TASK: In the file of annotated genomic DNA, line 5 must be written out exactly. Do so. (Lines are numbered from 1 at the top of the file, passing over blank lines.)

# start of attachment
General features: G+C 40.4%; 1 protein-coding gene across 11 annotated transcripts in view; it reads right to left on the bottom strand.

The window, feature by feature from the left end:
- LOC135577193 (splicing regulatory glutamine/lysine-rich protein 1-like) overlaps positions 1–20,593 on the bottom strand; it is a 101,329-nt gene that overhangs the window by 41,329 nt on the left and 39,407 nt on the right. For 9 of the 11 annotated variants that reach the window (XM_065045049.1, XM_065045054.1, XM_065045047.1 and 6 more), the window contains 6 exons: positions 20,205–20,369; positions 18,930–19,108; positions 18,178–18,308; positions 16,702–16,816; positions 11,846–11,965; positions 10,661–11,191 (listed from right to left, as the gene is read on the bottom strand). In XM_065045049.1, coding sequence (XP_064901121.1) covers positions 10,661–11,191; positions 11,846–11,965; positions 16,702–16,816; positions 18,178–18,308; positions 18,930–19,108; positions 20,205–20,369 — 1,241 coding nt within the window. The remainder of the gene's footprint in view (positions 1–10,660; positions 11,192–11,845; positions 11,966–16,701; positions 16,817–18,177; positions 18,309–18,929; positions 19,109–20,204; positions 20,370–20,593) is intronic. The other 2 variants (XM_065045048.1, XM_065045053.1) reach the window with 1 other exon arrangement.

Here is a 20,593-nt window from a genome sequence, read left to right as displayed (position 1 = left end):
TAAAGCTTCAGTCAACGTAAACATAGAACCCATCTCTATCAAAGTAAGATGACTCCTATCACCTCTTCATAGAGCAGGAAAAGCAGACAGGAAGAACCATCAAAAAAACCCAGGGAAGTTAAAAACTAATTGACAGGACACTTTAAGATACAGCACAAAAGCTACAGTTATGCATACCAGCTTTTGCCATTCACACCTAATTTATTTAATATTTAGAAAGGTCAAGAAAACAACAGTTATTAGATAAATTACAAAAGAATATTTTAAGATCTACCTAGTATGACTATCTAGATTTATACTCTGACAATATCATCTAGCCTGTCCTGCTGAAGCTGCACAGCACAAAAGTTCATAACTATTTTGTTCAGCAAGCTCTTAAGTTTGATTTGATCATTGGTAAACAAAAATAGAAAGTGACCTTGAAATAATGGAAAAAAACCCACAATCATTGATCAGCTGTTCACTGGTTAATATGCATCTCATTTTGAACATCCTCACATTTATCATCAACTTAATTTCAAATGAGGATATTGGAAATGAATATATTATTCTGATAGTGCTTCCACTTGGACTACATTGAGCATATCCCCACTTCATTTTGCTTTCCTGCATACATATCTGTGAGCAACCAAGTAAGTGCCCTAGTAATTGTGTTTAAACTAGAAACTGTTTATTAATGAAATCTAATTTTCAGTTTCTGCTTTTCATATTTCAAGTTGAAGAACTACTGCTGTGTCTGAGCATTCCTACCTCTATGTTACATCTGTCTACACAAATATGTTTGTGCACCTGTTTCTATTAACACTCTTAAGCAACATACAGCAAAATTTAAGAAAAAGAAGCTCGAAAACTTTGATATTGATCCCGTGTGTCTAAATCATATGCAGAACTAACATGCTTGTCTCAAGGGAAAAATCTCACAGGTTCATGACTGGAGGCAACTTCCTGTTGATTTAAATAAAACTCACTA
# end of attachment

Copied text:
TAAAGCTTCAGTCAACGTAAACATAGAACCCATCTCTATCAAAGTAAGATGACTCCTATCACCTCTTCATAGAGCAGGAAAAGCAGACAGGAAGAACCATCAAAAAAACCCAGGGAAGTTAAAAACTAATTGACAGGACACTTTAAGATACAGCACAAAAGCTACAGTTATGCATACCAGCTTTTGCCATTCACACCTAATTTATTTAATATTTAGAAAGGTCAAGAAAACAACAGTTATTAGATAAATTACAAAAGAATATTTTAAGATCTACCTAGTATGACTATCTAGATTTATACTCTGACAATATCATCTAGCCTGTCCTGCTGAAGCTGCACAGCACAAAAGTTCATAACTATTTTGTTCAGCAAGCTCTTAAGTTTGATTTGATCATTGGTAAACAAAAATAGAAAGTGACCTTGAAATAATGGAAAAAAACCCACAATCATTGATCAGCTGTTCACTGGTTAATATGCATCTCATTTTGAACATCCTCACATTTATCATCAACTTAATTTCAAATGAGGATATTGGAAATGAATATATTATTCTGATAGTGCTTCCACTTGGACTACATTGAGCATATCCCCACTTCATTTTGCTTTCCTGCATACATATCTGTGAGCAACCAAGTAAGTGCCCTAGTAATTGTGTTTAAACTAGAAACTGTTTATTAATGAAATCTAATTTTCAGTTTCTGCTTTTCATATTTCAAGTTGAAGAACTACTGCTGTGTCTGAGCATTCCTACCTCTATGTTACATCTGTCTACACAAATATGTTTGTGCACCTGTTTCTATTAACACTCTTAAGCAACATACAGCAAAATTTAAGAAAAAGAAGCTCGAAAACTTTGATATTGATCCCGTGTGTCTAAATCATATGCAGAACTAACATGCTTGTCTCAAGGGAAAAATCTCACAGGTTCATGACTGGAGGCAACTTCCTGTTGATTTAAATAAAACTCACTA